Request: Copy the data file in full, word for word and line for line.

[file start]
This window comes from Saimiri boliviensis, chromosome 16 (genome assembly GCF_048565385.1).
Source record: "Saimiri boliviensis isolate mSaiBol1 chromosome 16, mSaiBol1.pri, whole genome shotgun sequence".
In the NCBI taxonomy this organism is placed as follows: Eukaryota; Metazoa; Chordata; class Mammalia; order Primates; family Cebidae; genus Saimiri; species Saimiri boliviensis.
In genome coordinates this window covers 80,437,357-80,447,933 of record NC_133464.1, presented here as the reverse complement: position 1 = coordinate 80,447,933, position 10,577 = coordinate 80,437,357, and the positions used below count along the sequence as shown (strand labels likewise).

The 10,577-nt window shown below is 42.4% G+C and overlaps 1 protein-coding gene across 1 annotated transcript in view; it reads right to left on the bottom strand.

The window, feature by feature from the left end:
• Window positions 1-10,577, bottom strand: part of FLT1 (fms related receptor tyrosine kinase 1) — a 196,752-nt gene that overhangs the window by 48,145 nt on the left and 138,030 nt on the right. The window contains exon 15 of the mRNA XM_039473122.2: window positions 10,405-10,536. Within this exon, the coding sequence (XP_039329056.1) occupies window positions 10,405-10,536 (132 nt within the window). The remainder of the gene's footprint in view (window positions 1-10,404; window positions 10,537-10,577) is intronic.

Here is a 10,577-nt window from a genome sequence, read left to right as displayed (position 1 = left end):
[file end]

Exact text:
This window comes from Saimiri boliviensis, chromosome 16 (genome assembly GCF_048565385.1).
Source record: "Saimiri boliviensis isolate mSaiBol1 chromosome 16, mSaiBol1.pri, whole genome shotgun sequence".
In the NCBI taxonomy this organism is placed as follows: Eukaryota; Metazoa; Chordata; class Mammalia; order Primates; family Cebidae; genus Saimiri; species Saimiri boliviensis.
In genome coordinates this window covers 80,437,357-80,447,933 of record NC_133464.1, presented here as the reverse complement: position 1 = coordinate 80,447,933, position 10,577 = coordinate 80,437,357, and the positions used below count along the sequence as shown (strand labels likewise).

The 10,577-nt window shown below is 42.4% G+C and overlaps 1 protein-coding gene across 1 annotated transcript in view; it reads right to left on the bottom strand.

The window, feature by feature from the left end:
• Window positions 1-10,577, bottom strand: part of FLT1 (fms related receptor tyrosine kinase 1) — a 196,752-nt gene that overhangs the window by 48,145 nt on the left and 138,030 nt on the right. The window contains exon 15 of the mRNA XM_039473122.2: window positions 10,405-10,536. Within this exon, the coding sequence (XP_039329056.1) occupies window positions 10,405-10,536 (132 nt within the window). The remainder of the gene's footprint in view (window positions 1-10,404; window positions 10,537-10,577) is intronic.

Here is a 10,577-nt window from a genome sequence, read left to right as displayed (position 1 = left end):